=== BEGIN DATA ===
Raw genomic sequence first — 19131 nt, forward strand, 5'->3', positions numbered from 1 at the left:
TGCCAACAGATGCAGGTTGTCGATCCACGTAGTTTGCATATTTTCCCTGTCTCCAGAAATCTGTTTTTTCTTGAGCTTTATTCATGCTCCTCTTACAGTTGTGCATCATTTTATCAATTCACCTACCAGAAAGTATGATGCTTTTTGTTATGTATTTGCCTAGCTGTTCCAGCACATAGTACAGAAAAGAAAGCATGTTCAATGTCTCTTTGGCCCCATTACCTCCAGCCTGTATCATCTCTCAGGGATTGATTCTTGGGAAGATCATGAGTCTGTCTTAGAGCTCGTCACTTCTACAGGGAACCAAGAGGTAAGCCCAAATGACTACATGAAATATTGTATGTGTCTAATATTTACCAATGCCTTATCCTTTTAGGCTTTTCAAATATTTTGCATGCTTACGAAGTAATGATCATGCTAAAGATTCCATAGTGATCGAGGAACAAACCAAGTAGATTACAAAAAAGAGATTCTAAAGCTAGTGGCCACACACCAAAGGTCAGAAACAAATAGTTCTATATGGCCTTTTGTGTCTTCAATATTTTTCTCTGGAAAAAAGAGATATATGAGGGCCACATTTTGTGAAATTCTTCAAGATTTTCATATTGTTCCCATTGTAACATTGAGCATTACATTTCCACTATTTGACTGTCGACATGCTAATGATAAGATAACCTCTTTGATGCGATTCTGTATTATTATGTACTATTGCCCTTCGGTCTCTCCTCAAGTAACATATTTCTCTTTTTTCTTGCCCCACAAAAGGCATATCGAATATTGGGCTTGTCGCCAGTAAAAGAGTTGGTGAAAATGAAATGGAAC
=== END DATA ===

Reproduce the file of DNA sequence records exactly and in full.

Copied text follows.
Raw genomic sequence first — 19131 nt, forward strand, 5'->3', positions numbered from 1 at the left:
TGCCAACAGATGCAGGTTGTCGATCCACGTAGTTTGCATATTTTCCCTGTCTCCAGAAATCTGTTTTTTCTTGAGCTTTATTCATGCTCCTCTTACAGTTGTGCATCATTTTATCAATTCACCTACCAGAAAGTATGATGCTTTTTGTTATGTATTTGCCTAGCTGTTCCAGCACATAGTACAGAAAAGAAAGCATGTTCAATGTCTCTTTGGCCCCATTACCTCCAGCCTGTATCATCTCTCAGGGATTGATTCTTGGGAAGATCATGAGTCTGTCTTAGAGCTCGTCACTTCTACAGGGAACCAAGAGGTAAGCCCAAATGACTACATGAAATATTGTATGTGTCTAATATTTACCAATGCCTTATCCTTTTAGGCTTTTCAAATATTTTGCATGCTTACGAAGTAATGATCATGCTAAAGATTCCATAGTGATCGAGGAACAAACCAAGTAGATTACAAAAAAGAGATTCTAAAGCTAGTGGCCACACACCAAAGGTCAGAAACAAATAGTTCTATATGGCCTTTTGTGTCTTCAATATTTTTCTCTGGAAAAAAGAGATATATGAGGGCCACATTTTGTGAAATTCTTCAAGATTTTCATATTGTTCCCATTGTAACATTGAGCATTACATTTCCACTATTTGACTGTCGACATGCTAATGATAAGATAACCTCTTTGATGCGATTCTGTATTATTATGTACTATTGCCCTTCGGTCTCTCCTCAAGTAACATATTTCTCTTTTTTCTTGCCCCACAAAAGGCATATCGAATATTGGGCTTGTCGCCAGTAAAAGAGTTGGTGAAAATGAAATGGAAC